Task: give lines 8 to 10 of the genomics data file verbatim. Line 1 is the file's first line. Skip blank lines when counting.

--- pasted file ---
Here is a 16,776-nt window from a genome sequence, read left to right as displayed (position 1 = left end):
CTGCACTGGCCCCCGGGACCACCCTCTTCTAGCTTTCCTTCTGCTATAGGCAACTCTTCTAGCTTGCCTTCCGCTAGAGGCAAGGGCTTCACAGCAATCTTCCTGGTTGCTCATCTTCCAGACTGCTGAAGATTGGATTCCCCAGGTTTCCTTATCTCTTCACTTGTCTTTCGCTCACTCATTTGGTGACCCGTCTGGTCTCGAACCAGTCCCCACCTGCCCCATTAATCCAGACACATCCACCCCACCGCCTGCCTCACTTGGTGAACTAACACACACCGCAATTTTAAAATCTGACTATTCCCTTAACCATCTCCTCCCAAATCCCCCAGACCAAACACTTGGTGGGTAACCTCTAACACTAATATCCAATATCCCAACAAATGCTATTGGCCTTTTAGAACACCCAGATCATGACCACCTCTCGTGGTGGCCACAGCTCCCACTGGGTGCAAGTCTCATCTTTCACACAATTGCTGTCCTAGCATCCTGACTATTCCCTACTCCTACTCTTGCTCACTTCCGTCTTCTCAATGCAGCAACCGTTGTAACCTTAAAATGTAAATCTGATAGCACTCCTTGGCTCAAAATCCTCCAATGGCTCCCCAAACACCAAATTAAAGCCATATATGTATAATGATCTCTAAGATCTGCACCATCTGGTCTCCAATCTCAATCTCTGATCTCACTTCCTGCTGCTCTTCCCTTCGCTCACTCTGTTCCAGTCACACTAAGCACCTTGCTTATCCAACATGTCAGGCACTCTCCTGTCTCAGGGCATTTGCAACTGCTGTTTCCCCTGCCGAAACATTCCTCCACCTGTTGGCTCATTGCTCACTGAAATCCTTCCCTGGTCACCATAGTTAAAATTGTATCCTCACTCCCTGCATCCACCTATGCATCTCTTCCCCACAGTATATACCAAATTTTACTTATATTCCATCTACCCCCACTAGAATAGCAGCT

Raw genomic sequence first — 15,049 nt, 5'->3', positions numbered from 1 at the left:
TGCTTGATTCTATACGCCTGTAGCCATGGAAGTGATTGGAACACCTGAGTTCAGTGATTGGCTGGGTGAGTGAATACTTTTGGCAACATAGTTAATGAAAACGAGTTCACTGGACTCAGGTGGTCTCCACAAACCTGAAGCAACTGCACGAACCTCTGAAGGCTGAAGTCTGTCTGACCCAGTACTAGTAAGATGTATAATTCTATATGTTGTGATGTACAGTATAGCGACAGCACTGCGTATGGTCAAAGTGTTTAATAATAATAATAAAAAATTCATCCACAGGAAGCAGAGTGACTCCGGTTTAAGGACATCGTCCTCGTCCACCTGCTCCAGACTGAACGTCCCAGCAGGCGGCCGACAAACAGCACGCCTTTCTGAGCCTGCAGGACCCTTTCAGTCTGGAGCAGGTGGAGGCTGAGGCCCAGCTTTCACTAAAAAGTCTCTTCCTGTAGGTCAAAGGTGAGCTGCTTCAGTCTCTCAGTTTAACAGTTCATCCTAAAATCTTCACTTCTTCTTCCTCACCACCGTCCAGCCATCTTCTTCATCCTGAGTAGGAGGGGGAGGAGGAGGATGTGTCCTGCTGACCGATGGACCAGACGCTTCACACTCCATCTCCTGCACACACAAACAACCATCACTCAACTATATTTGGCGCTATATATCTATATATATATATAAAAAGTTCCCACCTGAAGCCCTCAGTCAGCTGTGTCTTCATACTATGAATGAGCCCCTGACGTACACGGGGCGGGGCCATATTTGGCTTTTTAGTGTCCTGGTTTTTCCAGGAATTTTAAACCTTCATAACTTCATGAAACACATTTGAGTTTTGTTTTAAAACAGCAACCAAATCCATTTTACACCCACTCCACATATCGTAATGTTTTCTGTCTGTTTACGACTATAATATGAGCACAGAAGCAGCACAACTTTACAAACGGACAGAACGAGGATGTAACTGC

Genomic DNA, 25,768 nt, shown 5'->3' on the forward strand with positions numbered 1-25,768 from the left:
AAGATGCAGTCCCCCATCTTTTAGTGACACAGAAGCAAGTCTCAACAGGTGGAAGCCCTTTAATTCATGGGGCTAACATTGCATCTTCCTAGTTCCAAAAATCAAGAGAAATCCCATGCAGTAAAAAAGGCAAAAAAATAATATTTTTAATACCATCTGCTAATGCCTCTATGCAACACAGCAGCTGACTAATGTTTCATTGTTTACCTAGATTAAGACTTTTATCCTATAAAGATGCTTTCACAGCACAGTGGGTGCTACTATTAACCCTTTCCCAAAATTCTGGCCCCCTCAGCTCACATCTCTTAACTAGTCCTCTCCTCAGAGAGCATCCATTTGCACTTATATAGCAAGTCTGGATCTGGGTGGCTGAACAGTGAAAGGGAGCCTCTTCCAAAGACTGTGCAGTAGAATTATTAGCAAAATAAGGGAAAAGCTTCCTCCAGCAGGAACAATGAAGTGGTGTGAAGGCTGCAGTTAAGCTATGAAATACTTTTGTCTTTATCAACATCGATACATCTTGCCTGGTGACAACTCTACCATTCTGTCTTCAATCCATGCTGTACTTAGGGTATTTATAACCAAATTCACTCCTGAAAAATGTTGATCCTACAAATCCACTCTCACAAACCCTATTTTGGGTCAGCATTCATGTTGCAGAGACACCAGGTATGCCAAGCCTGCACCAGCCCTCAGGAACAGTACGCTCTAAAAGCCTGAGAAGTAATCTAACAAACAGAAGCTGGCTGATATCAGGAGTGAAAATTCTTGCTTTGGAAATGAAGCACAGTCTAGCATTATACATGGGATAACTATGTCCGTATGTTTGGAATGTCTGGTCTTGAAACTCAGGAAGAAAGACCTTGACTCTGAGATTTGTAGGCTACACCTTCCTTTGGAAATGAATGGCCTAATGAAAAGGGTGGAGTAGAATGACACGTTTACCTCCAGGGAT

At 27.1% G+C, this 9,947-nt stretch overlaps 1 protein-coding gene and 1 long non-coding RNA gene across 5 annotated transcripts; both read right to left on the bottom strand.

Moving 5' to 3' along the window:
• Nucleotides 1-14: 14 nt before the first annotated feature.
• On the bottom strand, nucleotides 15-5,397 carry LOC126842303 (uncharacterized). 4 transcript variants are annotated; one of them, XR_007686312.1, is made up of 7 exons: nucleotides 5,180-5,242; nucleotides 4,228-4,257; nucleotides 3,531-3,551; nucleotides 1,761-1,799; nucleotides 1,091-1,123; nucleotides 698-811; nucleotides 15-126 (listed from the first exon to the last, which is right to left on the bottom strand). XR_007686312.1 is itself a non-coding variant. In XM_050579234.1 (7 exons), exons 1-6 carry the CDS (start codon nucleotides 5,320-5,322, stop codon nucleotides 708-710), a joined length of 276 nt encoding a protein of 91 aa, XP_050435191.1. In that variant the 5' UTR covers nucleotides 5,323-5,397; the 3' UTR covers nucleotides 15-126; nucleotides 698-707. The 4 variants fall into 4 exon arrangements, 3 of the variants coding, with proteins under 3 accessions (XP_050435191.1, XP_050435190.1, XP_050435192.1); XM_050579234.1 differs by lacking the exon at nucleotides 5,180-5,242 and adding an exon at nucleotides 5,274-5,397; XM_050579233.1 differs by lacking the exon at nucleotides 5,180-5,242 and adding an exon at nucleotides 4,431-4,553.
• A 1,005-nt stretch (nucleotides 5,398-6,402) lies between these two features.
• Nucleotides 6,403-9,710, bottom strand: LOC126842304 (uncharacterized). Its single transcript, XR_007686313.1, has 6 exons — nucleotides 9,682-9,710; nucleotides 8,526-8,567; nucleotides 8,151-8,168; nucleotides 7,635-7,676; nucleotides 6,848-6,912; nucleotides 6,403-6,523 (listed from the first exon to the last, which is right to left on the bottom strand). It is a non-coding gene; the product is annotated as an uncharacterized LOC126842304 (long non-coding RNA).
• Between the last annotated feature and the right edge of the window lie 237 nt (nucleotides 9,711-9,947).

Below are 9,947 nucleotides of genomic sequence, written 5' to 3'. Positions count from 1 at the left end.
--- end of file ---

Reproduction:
Moving 5' to 3' along the window:
• Nucleotides 1-14: 14 nt before the first annotated feature.
• On the bottom strand, nucleotides 15-5,397 carry LOC126842303 (uncharacterized). 4 transcript variants are annotated; one of them, XR_007686312.1, is made up of 7 exons: nucleotides 5,180-5,242; nucleotides 4,228-4,257; nucleotides 3,531-3,551; nucleotides 1,761-1,799; nucleotides 1,091-1,123; nucleotides 698-811; nucleotides 15-126 (listed from the first exon to the last, which is right to left on the bottom strand). XR_007686312.1 is itself a non-coding variant. In XM_050579234.1 (7 exons), exons 1-6 carry the CDS (start codon nucleotides 5,320-5,322, stop codon nucleotides 708-710), a joined length of 276 nt encoding a protein of 91 aa, XP_050435191.1. In that variant the 5' UTR covers nucleotides 5,323-5,397; the 3' UTR covers nucleotides 15-126; nucleotides 698-707. The 4 variants fall into 4 exon arrangements, 3 of the variants coding, with proteins under 3 accessions (XP_050435191.1, XP_050435190.1, XP_050435192.1); XM_050579234.1 differs by lacking the exon at nucleotides 5,180-5,242 and adding an exon at nucleotides 5,274-5,397; XM_050579233.1 differs by lacking the exon at nucleotides 5,180-5,242 and adding an exon at nucleotides 4,431-4,553.